Animals should not be punished for human actions
Humans should respect wildlife habitat and preserves rules
The summer months often bring road trips exploring wild and far out places. But along with that often comes the endless outpour of news articles relating to wildlife attacking humans in various habitats around the country. In past years, these attacks have frequently brought on the deaths of the attackers because of the mentality that “if they do it once, they’ll do it again.” But these animals are generally provoked by those being attacked, and shouldn’t be harmed or to blame for responding to the actions of humans entering their surroundings.
People seem to forget that in settings like national parks, or anywhere outdoors, humans are the ones trespassing into the territory of these animals and their homes should be respected as such. With that in mind, the animals that choose to protect their homes by combatting the populations that enter it shouldn’t be euthanized or relocated because of this.
For example, a few years back a runner was mauled by a female bear who was with her cubs and startled by the runner. Despite the fact that the runner was able to survive the attack with a few injuries, the bear was still captured and euthanized, without further investigation.
Other instances include an attack from a few years ago in the backyard of Denver, Estes Park. Two women were taken to the hospital after a bull elk had attacked both of them on separate occasions throughout the day. The elk, who was believed to have a history of aggression, was later tracked down, captured, and euthanized without further investigation into the attacks.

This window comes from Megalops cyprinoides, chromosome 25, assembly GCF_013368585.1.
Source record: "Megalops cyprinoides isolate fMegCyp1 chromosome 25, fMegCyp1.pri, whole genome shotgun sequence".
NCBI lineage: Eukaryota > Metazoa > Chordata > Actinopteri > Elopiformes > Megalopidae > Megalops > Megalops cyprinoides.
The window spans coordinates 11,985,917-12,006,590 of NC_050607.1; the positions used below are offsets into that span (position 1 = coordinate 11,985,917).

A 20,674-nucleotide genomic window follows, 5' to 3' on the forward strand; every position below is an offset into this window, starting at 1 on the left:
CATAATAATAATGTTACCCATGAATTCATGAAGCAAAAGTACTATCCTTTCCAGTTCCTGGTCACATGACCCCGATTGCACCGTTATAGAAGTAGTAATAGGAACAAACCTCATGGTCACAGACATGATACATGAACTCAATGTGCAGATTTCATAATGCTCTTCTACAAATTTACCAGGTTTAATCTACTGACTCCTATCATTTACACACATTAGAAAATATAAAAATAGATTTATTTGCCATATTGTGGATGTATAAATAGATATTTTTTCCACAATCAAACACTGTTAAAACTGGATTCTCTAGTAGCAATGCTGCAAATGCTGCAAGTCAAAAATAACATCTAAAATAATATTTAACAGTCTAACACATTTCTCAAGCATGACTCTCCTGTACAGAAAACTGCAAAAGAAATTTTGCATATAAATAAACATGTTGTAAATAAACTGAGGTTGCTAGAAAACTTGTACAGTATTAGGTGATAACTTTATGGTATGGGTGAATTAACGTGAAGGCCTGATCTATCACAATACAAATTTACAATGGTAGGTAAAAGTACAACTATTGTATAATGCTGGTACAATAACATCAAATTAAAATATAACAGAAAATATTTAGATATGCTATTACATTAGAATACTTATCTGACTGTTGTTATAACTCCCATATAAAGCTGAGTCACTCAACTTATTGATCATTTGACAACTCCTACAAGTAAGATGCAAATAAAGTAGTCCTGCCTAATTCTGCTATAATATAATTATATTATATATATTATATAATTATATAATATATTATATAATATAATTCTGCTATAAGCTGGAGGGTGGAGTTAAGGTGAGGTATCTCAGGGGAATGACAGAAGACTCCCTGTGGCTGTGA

The more recent attack in Yellowstone National Park of the 9-year-old, proves to be a reminder of the idea that in environments such as Yellowstone, humans are just visitors and the animals shouldn’t be chastened because of the lack of diligence to abide by national park guidelines and regulations. The girl who was part of a large group of tourists within 5 to ten feet of a large bull bison for at least 20 minutes. While the bison that attacked is not currently being penalized for its response, the situation could have been avoided if the group had restrained itself to staying the 75 feet (two bus-lengths) away from the bison as stated on signs around the park and flyers handed out at park entrances.
Often times, these attacks happen because of the disregard for park regulations or knowledge about nature and wildlife all together. Sometimes, like the particular elk attack in Estes Park, they can happen due to unusually aggressive animals. However, the endless viral stories that come out of tourist season each summer prove that people need to be more aware of their surroundings, wildlife, and regulations in order to prevent these attacks from happening. The wildlife present in these national parks around the country are just trying to ensure their homes and young are protected and they shouldn’t be punished or killed for doing so. After all, humans would react the same way to an intruder in their home.